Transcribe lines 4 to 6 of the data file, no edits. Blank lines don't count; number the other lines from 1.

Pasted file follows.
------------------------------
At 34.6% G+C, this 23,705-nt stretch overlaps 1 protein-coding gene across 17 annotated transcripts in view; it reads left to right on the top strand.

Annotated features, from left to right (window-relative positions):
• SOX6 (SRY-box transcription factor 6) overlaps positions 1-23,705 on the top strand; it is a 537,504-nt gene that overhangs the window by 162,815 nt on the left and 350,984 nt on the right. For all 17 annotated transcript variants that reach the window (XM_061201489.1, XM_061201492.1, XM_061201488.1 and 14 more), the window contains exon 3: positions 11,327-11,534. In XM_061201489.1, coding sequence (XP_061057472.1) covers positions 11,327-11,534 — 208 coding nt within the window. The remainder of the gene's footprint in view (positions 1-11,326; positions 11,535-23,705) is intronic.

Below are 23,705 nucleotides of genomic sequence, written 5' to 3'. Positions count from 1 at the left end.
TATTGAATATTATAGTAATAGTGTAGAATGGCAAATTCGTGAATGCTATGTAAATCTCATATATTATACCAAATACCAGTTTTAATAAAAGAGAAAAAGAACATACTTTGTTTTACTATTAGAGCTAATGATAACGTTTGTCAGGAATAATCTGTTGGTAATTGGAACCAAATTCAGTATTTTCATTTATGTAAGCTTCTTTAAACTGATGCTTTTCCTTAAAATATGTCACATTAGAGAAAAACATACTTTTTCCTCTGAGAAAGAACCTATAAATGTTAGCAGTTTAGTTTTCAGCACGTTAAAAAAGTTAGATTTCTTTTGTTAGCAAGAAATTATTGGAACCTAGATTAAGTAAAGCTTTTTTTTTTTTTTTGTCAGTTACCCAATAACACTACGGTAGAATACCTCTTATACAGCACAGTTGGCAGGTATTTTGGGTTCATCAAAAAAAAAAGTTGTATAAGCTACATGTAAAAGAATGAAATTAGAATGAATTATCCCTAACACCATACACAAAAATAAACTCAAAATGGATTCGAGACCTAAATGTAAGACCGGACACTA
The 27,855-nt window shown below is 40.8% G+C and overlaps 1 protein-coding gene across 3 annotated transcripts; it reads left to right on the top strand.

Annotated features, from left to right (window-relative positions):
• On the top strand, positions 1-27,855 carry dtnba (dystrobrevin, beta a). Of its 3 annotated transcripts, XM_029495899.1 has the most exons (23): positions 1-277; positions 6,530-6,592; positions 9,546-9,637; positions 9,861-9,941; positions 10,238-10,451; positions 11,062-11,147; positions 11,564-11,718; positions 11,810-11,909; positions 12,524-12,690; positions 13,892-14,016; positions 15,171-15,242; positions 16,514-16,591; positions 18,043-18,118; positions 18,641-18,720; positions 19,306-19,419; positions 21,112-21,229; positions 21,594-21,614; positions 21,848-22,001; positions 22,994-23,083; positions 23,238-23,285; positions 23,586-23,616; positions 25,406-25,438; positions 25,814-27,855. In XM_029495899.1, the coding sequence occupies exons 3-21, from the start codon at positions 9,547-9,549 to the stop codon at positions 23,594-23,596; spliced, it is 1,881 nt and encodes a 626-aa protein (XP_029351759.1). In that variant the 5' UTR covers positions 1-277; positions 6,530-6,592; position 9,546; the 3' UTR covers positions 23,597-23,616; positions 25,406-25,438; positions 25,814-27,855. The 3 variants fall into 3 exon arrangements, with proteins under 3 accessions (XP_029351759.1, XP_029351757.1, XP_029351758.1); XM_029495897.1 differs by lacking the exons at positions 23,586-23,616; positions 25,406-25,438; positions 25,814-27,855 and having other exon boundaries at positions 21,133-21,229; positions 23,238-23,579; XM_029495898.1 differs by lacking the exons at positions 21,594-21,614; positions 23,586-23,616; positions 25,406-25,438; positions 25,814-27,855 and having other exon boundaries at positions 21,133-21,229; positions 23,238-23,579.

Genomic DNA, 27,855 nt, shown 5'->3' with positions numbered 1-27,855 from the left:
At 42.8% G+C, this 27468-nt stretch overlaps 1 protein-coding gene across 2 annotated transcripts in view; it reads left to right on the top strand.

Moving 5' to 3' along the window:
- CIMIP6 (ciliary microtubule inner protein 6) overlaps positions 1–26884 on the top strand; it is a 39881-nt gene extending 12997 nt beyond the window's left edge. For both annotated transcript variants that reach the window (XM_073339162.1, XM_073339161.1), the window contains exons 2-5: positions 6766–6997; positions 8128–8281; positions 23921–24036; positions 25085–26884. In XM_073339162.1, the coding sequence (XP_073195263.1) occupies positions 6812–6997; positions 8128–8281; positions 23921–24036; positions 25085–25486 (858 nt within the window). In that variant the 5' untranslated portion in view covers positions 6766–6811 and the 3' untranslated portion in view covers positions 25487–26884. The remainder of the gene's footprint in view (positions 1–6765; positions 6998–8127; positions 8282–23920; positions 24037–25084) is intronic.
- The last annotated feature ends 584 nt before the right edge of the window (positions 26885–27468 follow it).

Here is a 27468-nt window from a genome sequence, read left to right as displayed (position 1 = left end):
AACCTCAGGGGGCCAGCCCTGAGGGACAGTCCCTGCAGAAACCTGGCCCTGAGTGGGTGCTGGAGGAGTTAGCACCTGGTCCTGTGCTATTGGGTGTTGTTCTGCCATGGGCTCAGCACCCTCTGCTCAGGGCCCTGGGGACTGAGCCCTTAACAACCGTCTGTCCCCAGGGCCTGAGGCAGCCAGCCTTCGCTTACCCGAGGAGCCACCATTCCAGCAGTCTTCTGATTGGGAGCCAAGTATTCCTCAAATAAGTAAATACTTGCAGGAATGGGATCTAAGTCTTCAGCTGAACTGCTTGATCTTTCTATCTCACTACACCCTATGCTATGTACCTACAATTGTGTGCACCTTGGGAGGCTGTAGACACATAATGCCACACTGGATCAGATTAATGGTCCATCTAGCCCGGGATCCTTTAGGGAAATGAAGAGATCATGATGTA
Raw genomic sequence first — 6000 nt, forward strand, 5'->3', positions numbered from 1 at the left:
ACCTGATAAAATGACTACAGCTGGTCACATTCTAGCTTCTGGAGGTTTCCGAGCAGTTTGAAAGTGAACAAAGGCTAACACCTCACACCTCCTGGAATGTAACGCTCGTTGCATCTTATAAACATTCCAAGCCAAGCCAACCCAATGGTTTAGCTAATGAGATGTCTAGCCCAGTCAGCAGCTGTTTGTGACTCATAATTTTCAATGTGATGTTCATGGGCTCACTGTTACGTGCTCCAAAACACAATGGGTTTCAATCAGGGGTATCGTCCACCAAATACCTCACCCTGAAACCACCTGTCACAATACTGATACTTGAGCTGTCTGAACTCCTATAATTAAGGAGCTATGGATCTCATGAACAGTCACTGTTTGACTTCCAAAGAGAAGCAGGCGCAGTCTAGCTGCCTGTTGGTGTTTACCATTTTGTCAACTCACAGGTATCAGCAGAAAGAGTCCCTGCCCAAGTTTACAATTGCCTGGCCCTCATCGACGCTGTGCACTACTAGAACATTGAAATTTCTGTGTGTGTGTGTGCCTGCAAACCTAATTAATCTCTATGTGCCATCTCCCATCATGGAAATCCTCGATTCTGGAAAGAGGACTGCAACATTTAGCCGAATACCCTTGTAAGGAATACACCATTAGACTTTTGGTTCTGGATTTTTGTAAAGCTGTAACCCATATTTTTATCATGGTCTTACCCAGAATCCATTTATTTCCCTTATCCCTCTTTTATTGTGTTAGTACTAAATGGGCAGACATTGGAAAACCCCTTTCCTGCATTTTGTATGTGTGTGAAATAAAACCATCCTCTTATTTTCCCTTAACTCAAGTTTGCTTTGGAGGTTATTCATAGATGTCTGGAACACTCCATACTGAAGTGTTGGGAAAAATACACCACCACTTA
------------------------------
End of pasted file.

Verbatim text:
Below are 23,705 nucleotides of genomic sequence, written 5' to 3'. Positions count from 1 at the left end.
TATTGAATATTATAGTAATAGTGTAGAATGGCAAATTCGTGAATGCTATGTAAATCTCATATATTATACCAAATACCAGTTTTAATAAAAGAGAAAAAGAACATACTTTGTTTTACTATTAGAGCTAATGATAACGTTTGTCAGGAATAATCTGTTGGTAATTGGAACCAAATTCAGTATTTTCATTTATGTAAGCTTCTTTAAACTGATGCTTTTCCTTAAAATATGTCACATTAGAGAAAAACATACTTTTTCCTCTGAGAAAGAACCTATAAATGTTAGCAGTTTAGTTTTCAGCACGTTAAAAAAGTTAGATTTCTTTTGTTAGCAAGAAATTATTGGAACCTAGATTAAGTAAAGCTTTTTTTTTTTTTTTGTCAGTTACCCAATAACACTACGGTAGAATACCTCTTATACAGCACAGTTGGCAGGTATTTTGGGTTCATCAAAAAAAAAAGTTGTATAAGCTACATGTAAAAGAATGAAATTAGAATGAATTATCCCTAACACCATACACAAAAATAAACTCAAAATGGATTCGAGACCTAAATGTAAGACCGGACACTA
The 27,855-nt window shown below is 40.8% G+C and overlaps 1 protein-coding gene across 3 annotated transcripts; it reads left to right on the top strand.